15. Wynand

    Dolphin humerus?

    Picked up on beach along with numerous whale verts and bones. Very dense & heavy, with defined (yet worn) ends. Closest match I could find is a dolphin humerus... Any ideas are welcome.
  16. hemipristis

    Mystery items from LC: Marine mammal?

    Here are a pair of head-scratchers that I found i at LC. The first is from the Pungo River Fm I thought was a bivalve steinkern, but it is not carbonate, which one would expect in the lime layers of the formation (that, or phosphate, and itisnt phosphate). There is still some matrix on it. So that leaves me with maybe some portion of the bulla/ear region of a marine mammal, but that's purely a guess. The second is from the Pliocene Yorktown Fm, and the material appears to be the same as that of cetacean tympanic bulla. But it doesn't look like one, or like anything Ive seen from
  17. RyanDye

    "Mammal Tooth" Shark-tooth Hill

    Mammals make up the bulk of my knowledge, but for this specimen I'm clueless. I'm thinking from the locality and the general look of the tooth it could be whale of some sort, possibly a dolphin? Allegedly it was found in Bakersfield California, Shark-tooth hill. I don't own this fossil so these pictures are the best I can get unless I purchase it, what do you guys think it is?
  18. fossilsonwheels

    Cetacean Bulla ID

    I have a whale bulla and I am hoping to get some ID help with this. It was labeled as a Sperm Whale ear bone but after searching pretty extensively, it looks more like a Mysticeti whale to me. I am far from an expert though so I thought I would post it here and see if anybody has any thoughts on it. It was a dive find in South Carolina. It is a pretty good sized ear bone I think, about 4.8 inches long. Any help would be greatly appreciated.
  19. fossilsonwheels

    Sharktooth Hill Marine Mammal Fossils

    I recently found a small lot of mammal teeth from Sharktooth Hill. I am doing an education program about marine mammal evolution and they looked like cetacean teeth so I bought them. I am new to fossil forum but not new to collecting marine mammal fossils. I know that you can not get a species ID from cetacean teeth but I am hoping I can get a little additional information or perhaps a suspect so to speak. I believe that the first 3 pictures are of an unidentifed Odontoceti, maybe a Kentriodon of some sort. The first two teeth were both right around 1.5 cm. The third tooth was a li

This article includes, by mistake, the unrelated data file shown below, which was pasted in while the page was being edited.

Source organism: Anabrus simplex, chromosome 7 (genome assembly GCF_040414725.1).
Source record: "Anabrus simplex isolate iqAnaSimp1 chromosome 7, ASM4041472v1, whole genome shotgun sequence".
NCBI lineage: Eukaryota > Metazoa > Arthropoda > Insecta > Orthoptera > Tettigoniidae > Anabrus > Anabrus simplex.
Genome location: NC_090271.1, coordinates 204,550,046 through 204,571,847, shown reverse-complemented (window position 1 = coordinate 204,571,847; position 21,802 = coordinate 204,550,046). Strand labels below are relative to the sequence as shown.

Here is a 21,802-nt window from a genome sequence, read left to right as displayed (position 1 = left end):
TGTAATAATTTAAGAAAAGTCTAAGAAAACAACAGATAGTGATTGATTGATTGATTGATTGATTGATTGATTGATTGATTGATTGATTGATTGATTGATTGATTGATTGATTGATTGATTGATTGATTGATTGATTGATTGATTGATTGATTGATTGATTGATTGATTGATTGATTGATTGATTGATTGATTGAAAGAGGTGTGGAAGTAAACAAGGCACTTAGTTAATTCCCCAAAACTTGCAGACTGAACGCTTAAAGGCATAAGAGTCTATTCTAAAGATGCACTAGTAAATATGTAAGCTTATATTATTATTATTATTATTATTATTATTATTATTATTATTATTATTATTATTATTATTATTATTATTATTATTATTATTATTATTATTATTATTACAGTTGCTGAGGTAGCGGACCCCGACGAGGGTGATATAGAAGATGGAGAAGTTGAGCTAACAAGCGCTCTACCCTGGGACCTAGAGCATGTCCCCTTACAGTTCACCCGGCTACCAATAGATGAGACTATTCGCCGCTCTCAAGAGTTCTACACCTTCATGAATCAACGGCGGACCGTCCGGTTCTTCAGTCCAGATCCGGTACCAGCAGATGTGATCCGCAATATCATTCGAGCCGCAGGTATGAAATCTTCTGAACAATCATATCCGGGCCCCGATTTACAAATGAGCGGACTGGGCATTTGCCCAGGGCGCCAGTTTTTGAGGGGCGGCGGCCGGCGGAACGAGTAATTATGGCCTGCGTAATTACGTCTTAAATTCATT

20. Definitely NOT going to do "the tongue test!" I have found many "rocks" that seem to have multiple fossils in them... and this could be one possible reason- it WAS sticky and did contain food at some point? Once again, newbie here.... thoughts? Thank you!
  21. reddesilets

    Seal tooth

    So a while back, like a year and half or two years, I found one of our more prized fossils in a creek. I had no clue what it was - I mean I knew it was a mammal, but it certainly wasn't a dolphin or anything like that. Later at a PPS meeting, Bobby and Sarah ID'd it as a true seal, p1 premolar. I later decided to showcase it by doing a painting and mounting it along with a drawing of the dentition to show where it goes. Such a great tooth and I've not found any more since. *note: the painting is of a modern day gray seal - it was the closest in dentition that I could find
  22. Hi all! The Mace Brown Museum of Natural History will have a table in the community center this saturday at the Aurora Fossil Festival. I'm currently trying to write up the marine mammal assemblage from Belgrade Quarry, which appears to be transitional between the upper Oligocene Chandler Bridge Formation here in Charleston and the late early Miocene assemblage from the Pungo River Formation in the Lee Creek Mine. Bring your Belgrade marine mammal specimens to our table, I'd like to see them! Several members of this group and the exceedingly generous North Carolina Fossil Club have already don
×
×
  • Create New...